Paranoia, a seeming byproduct of the invention process, was the motivation behind inventor John Woods' decision to file a provisional patent application after he had filed a regular application for a patent on his pet product.
"The year or two I was waiting, my paranoia exponentially increased. I could think of at least a couple ways to get around my claims," said Woods, a Hollywood jazz club bartender who has spent almost five years and $20,000 on his invention.
He thought he would get an investor interested enough in the contents of the provisional applications to foot the bill for a new round of regular patent applications. Instead, he got involved in a dispute with an investor over an alleged breach of confidentiality. Eventually he received a patent based on his regular application and let the provisional application expire.
All three inventors had good reasons for filing provisional applications, patent attorneys said. The attorneys, though, worry that some provisional applications may not hold up under the intense scrutiny to which patent applications can be subject.
Too many inventors mistakenly look upon a provisional application as a do-it-yourself project, they said.
Typically a regular patent application is based on the preceding provisional application, which is why attorneys worry about a sloppy provisional.
"If you intend to convince somebody that what is in the patent application is valuable and they should pay you money for it, then somebody is going to spend a lot of time scrutinizing that patent application and the resulting patent," said David J. Arthur, a patent attorney in Irvine. "Most of the ones I have seen prepared by inventors themselves tend to be lacking."
Patent attorney Finn T. Simmensen of Kleinberg & Lerner in Los Angeles shared that concern.
"If what's filed as a provisional is slapdash, it might prove too weak to [result] in any kind of patent at all or weak enough that the only patent you can get is narrower than you want or potentially too weak to hold up in court," Simmensen said.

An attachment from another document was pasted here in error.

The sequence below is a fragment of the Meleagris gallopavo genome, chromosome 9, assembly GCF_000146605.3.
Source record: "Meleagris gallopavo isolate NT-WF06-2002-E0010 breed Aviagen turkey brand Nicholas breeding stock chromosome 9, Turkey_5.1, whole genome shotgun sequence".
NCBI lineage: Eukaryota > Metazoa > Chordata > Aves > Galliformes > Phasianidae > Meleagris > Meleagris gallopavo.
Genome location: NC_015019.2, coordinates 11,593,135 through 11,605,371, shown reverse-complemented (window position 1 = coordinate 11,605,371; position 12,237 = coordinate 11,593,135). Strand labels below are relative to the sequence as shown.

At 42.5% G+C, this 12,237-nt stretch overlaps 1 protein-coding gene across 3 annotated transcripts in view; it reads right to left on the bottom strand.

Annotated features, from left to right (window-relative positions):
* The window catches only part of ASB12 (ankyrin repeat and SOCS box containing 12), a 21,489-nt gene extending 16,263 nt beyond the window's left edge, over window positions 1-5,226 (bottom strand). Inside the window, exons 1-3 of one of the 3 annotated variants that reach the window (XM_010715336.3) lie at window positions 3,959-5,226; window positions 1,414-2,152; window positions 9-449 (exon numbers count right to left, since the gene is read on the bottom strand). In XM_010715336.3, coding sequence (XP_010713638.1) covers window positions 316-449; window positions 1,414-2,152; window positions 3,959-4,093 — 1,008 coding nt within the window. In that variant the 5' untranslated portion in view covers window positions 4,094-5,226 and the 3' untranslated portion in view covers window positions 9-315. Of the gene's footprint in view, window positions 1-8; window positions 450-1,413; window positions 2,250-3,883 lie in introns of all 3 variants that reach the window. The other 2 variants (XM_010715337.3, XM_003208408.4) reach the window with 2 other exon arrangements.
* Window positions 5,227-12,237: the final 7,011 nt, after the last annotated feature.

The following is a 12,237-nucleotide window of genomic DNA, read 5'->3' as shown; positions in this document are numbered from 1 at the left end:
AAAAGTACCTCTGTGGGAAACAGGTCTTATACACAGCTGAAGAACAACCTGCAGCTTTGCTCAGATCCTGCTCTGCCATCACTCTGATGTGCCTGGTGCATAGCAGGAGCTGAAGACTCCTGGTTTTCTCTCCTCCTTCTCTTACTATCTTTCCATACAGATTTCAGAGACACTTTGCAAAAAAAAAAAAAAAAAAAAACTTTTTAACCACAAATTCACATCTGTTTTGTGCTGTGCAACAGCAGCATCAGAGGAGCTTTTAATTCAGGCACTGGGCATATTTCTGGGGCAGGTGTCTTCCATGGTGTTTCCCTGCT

In fact, the idea that a provisional application can be tossed together without much thought is the first of three common misconceptions about this type of an application, they said.
Any of the following misconceptions could trip up an inventor:
* Misconception No. 1: A provisional patent application doesn't have to be taken seriously.
This is almost always wrong. If your plan is to get a patent on your invention, your provisional patent application should meet the same legal standards as a regular patent application.
"You just can't throw any old thing into the patent office and expect it to pass muster," said Stephen Kunin, deputy assistant commissioner for patent policy at the U.S. Patent and Trademark Office in Crystal City, Va.
While it's true that the patent office doesn't look at your provisional patent application when you send it in, an inadequate application could backfire if you try to use the filing date of your provisional application to prove your patent rights in the future.
* Misconception No. 2: You can get a provisional patent.
Wrong. A provisional patent application does not result in a provisional patent. There is no such thing.
* Misconception No. 3: A provisional patent application will result in a regular patent.
Wrong. A provisional patent application does not result in a patent. Only a regular patent application opens the door to a patent. A provisional patent application can give you an extra year before you have to file a regular patent application, which can be useful to some inventors.
If you don't file a regular application within that year, your provisional application will expire and you'll lose your early filing date.
Inventors aren't the only ones who are confused.
"Being a relatively new [process], we are all still trying to figure out exactly how this is falling out," attorney Arthur said.
Cyndia Zwahlen can be reached by e-mail at firstname.lastname@example.org.